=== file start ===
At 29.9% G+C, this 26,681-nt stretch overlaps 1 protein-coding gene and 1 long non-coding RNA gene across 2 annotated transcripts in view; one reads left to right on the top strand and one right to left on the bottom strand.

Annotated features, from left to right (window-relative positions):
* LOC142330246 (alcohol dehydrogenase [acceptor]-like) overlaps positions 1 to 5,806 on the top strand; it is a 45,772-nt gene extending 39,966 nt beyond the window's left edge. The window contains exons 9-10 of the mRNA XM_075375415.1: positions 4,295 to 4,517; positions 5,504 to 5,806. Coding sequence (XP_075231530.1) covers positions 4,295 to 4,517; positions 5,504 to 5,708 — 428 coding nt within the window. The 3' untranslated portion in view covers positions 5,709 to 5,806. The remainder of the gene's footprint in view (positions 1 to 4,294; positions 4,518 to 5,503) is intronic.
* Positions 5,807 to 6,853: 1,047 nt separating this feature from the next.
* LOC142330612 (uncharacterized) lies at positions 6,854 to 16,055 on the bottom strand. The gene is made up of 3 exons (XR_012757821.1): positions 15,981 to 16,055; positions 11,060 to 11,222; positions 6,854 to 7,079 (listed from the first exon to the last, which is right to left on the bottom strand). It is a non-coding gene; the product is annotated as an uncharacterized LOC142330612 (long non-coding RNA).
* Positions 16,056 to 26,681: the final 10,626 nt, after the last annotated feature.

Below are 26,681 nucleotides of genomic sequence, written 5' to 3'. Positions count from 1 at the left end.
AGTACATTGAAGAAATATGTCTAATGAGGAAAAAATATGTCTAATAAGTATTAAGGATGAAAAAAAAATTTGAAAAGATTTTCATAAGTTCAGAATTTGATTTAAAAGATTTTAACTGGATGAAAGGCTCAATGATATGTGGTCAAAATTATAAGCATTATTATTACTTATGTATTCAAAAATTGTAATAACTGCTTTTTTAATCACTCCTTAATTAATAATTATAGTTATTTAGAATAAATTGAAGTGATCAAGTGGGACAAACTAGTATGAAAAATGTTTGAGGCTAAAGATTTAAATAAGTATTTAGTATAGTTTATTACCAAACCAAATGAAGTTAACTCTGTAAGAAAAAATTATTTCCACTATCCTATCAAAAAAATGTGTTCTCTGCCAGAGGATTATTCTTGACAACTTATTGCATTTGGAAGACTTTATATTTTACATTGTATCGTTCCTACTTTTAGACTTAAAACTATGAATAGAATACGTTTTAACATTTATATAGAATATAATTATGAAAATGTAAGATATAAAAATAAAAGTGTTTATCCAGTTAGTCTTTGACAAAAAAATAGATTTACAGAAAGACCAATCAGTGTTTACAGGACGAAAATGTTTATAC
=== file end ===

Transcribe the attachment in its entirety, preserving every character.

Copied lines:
At 29.9% G+C, this 26,681-nt stretch overlaps 1 protein-coding gene and 1 long non-coding RNA gene across 2 annotated transcripts in view; one reads left to right on the top strand and one right to left on the bottom strand.

Annotated features, from left to right (window-relative positions):
* LOC142330246 (alcohol dehydrogenase [acceptor]-like) overlaps positions 1 to 5,806 on the top strand; it is a 45,772-nt gene extending 39,966 nt beyond the window's left edge. The window contains exons 9-10 of the mRNA XM_075375415.1: positions 4,295 to 4,517; positions 5,504 to 5,806. Coding sequence (XP_075231530.1) covers positions 4,295 to 4,517; positions 5,504 to 5,708 — 428 coding nt within the window. The 3' untranslated portion in view covers positions 5,709 to 5,806. The remainder of the gene's footprint in view (positions 1 to 4,294; positions 4,518 to 5,503) is intronic.
* Positions 5,807 to 6,853: 1,047 nt separating this feature from the next.
* LOC142330612 (uncharacterized) lies at positions 6,854 to 16,055 on the bottom strand. The gene is made up of 3 exons (XR_012757821.1): positions 15,981 to 16,055; positions 11,060 to 11,222; positions 6,854 to 7,079 (listed from the first exon to the last, which is right to left on the bottom strand). It is a non-coding gene; the product is annotated as an uncharacterized LOC142330612 (long non-coding RNA).
* Positions 16,056 to 26,681: the final 10,626 nt, after the last annotated feature.

Below are 26,681 nucleotides of genomic sequence, written 5' to 3'. Positions count from 1 at the left end.
AGTACATTGAAGAAATATGTCTAATGAGGAAAAAATATGTCTAATAAGTATTAAGGATGAAAAAAAAATTTGAAAAGATTTTCATAAGTTCAGAATTTGATTTAAAAGATTTTAACTGGATGAAAGGCTCAATGATATGTGGTCAAAATTATAAGCATTATTATTACTTATGTATTCAAAAATTGTAATAACTGCTTTTTTAATCACTCCTTAATTAATAATTATAGTTATTTAGAATAAATTGAAGTGATCAAGTGGGACAAACTAGTATGAAAAATGTTTGAGGCTAAAGATTTAAATAAGTATTTAGTATAGTTTATTACCAAACCAAATGAAGTTAACTCTGTAAGAAAAAATTATTTCCACTATCCTATCAAAAAAATGTGTTCTCTGCCAGAGGATTATTCTTGACAACTTATTGCATTTGGAAGACTTTATATTTTACATTGTATCGTTCCTACTTTTAGACTTAAAACTATGAATAGAATACGTTTTAACATTTATATAGAATATAATTATGAAAATGTAAGATATAAAAATAAAAGTGTTTATCCAGTTAGTCTTTGACAAAAAAATAGATTTACAGAAAGACCAATCAGTGTTTACAGGACGAAAATGTTTATAC